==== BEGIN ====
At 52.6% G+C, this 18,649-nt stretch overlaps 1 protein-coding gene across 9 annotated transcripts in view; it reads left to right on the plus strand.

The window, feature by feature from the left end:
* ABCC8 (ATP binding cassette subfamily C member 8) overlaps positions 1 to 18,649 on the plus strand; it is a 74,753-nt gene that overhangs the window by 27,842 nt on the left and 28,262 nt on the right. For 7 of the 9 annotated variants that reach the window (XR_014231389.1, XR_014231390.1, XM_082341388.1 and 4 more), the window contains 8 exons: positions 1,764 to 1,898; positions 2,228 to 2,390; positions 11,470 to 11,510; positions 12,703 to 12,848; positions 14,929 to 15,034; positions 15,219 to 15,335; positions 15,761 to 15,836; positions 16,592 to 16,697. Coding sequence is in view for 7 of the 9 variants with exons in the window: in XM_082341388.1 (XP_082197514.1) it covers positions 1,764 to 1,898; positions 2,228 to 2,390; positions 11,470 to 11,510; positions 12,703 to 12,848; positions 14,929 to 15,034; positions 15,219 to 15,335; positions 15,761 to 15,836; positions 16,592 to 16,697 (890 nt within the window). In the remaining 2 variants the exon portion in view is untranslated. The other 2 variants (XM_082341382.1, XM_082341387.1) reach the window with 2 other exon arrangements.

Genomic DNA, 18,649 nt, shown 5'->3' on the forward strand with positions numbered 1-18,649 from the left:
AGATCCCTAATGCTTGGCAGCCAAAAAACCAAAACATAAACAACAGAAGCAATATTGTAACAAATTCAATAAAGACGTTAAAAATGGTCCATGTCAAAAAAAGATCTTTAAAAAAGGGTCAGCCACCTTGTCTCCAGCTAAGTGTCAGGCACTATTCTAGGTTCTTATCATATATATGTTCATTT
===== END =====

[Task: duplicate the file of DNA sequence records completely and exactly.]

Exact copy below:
At 52.6% G+C, this 18,649-nt stretch overlaps 1 protein-coding gene across 9 annotated transcripts in view; it reads left to right on the plus strand.

The window, feature by feature from the left end:
* ABCC8 (ATP binding cassette subfamily C member 8) overlaps positions 1 to 18,649 on the plus strand; it is a 74,753-nt gene that overhangs the window by 27,842 nt on the left and 28,262 nt on the right. For 7 of the 9 annotated variants that reach the window (XR_014231389.1, XR_014231390.1, XM_082341388.1 and 4 more), the window contains 8 exons: positions 1,764 to 1,898; positions 2,228 to 2,390; positions 11,470 to 11,510; positions 12,703 to 12,848; positions 14,929 to 15,034; positions 15,219 to 15,335; positions 15,761 to 15,836; positions 16,592 to 16,697. Coding sequence is in view for 7 of the 9 variants with exons in the window: in XM_082341388.1 (XP_082197514.1) it covers positions 1,764 to 1,898; positions 2,228 to 2,390; positions 11,470 to 11,510; positions 12,703 to 12,848; positions 14,929 to 15,034; positions 15,219 to 15,335; positions 15,761 to 15,836; positions 16,592 to 16,697 (890 nt within the window). In the remaining 2 variants the exon portion in view is untranslated. The other 2 variants (XM_082341382.1, XM_082341387.1) reach the window with 2 other exon arrangements.

Genomic DNA, 18,649 nt, shown 5'->3' on the forward strand with positions numbered 1-18,649 from the left:
AGATCCCTAATGCTTGGCAGCCAAAAAACCAAAACATAAACAACAGAAGCAATATTGTAACAAATTCAATAAAGACGTTAAAAATGGTCCATGTCAAAAAAAGATCTTTAAAAAAGGGTCAGCCACCTTGTCTCCAGCTAAGTGTCAGGCACTATTCTAGGTTCTTATCATATATATGTTCATTT